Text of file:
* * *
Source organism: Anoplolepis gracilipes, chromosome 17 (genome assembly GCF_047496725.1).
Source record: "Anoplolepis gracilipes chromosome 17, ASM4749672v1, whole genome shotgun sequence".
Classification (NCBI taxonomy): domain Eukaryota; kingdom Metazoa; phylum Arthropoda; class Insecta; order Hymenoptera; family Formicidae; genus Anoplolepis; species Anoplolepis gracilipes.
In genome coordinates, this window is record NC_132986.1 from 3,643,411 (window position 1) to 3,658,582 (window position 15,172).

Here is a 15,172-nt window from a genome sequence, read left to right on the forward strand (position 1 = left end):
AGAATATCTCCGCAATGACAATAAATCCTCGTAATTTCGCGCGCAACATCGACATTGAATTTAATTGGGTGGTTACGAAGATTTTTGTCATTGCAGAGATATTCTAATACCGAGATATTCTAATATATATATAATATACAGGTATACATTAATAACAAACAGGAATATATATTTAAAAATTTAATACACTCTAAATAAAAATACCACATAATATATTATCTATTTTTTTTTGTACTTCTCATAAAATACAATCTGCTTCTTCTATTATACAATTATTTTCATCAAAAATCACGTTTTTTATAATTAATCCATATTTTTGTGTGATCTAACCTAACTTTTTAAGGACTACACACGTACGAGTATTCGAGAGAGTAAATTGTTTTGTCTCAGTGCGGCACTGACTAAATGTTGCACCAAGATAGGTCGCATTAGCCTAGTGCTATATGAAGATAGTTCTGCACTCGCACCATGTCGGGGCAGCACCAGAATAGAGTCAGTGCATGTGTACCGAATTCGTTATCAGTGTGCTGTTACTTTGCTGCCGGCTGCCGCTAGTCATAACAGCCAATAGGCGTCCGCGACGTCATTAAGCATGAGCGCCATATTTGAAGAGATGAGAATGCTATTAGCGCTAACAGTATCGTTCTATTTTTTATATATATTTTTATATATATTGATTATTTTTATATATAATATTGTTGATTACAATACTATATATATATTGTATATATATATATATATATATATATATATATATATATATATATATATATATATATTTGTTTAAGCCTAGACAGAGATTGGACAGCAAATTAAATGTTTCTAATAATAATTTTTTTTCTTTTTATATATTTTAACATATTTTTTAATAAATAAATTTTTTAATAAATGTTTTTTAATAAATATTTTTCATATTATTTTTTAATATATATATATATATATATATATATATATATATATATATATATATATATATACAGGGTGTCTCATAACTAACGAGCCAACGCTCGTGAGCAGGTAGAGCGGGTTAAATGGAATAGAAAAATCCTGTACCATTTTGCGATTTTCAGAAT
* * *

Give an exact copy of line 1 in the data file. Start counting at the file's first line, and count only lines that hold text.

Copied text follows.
Source organism: Anoplolepis gracilipes, chromosome 17 (genome assembly GCF_047496725.1).